|Using Water Efficiently: Technological Options (WB, 1993, 61 p.)|
|River basin management: When is low efficiency appropriate ?|
Improving WUE can often offer opportunities for conserving water and increasing water availability. Therefore, governments have made great efforts and investments to improve water resources management through the application of technologies in the urban and agricultural sectors. Such investments are intended to reduce water losses and to increase water availability at local levels. However, when entire river basins are considered, the issues become more complex.
In a river basin, how will increased local water use efficiency affect the availability of water for other users? From a basin point of view, how much water is actually saved by using better technologies such as lining, pipes, sprinkler and drip systems? WUE may be viewed differently for farmers, management of an irrigation project, or a river basin authority. The answer is usually positive at project, irrigation network or farm levels. At the level of an entire basin, however, the answer depends on specific basin hydrogeological and socio-economic characteristics.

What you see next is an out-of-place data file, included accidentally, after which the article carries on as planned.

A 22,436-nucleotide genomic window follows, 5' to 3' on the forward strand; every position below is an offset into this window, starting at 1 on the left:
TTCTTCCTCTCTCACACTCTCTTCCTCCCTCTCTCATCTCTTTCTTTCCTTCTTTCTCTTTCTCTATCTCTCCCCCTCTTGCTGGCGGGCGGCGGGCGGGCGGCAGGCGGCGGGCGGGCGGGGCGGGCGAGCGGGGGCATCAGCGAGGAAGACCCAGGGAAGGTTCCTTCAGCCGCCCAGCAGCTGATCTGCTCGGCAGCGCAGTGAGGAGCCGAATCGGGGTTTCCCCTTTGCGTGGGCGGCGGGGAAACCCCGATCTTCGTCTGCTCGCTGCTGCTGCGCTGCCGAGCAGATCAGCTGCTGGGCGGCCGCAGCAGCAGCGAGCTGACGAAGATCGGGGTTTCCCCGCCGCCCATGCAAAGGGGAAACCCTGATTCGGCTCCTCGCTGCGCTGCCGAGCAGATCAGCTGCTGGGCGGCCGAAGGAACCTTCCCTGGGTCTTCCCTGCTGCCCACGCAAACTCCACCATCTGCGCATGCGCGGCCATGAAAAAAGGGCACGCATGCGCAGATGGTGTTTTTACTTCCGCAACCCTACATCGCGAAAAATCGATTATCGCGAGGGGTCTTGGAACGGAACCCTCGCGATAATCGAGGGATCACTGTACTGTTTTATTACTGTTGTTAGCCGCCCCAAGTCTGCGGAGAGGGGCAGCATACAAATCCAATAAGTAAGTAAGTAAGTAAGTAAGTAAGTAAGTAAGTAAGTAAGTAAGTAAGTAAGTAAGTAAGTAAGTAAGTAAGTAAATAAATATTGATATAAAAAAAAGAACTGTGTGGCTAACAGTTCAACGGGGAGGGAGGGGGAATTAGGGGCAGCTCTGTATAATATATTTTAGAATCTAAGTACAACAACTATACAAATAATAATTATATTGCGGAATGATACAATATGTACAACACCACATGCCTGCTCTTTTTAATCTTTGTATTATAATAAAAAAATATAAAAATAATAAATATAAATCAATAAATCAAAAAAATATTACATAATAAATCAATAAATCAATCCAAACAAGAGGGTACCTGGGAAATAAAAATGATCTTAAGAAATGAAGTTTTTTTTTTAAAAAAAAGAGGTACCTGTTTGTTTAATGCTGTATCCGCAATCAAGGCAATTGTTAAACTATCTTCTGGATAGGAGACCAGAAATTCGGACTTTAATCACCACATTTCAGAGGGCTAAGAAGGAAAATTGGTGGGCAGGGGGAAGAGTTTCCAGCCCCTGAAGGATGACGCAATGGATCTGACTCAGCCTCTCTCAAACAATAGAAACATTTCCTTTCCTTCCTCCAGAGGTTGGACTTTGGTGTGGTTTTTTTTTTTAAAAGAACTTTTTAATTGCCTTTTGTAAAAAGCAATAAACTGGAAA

The hydrological processes of a basin provide downstream users with return flows from upstream uses. For any given level of water use efficiency, E, we define the 'loss' by (1-E). The lower E is, the greater is (1-E). However, much of (1-E) in the upstream areas may be reused downstream. The sequential location of irrigation projects from the upper reaches down to the basin tributaries and rivers allows for the recovery and reuse of most water 'lost' through low project efficiencies at different levels upstream. Thus, within a basin, when water is 'lost' through one use but can be reused downstream, it is not actually lost.
The interrelationship between water diversion by users upstream and users and aquifers downstream leads to another important concept--the WUE at a basin level. Basin water use efficiency, Eb, is the ratio of the amount of water beneficially consumed in the basin to the amount of utilizable water resources entering the basin.
For example, using the overall water balance in the Nile Basin in Egypt, the basin efficiency is estimated at 89 percent (Keller, 1992), although the WUE of individual irrigation projects are generally lower, as discussed previously. Similarly, for the UPRIIS project in the Philippines, only a small amount of water leaves the downstream part of the Upper Pampanga Basin. The basin efficiency is high due to reuse of water, despite relatively 'low' efficiencies of individual schemes (Israel, 1990).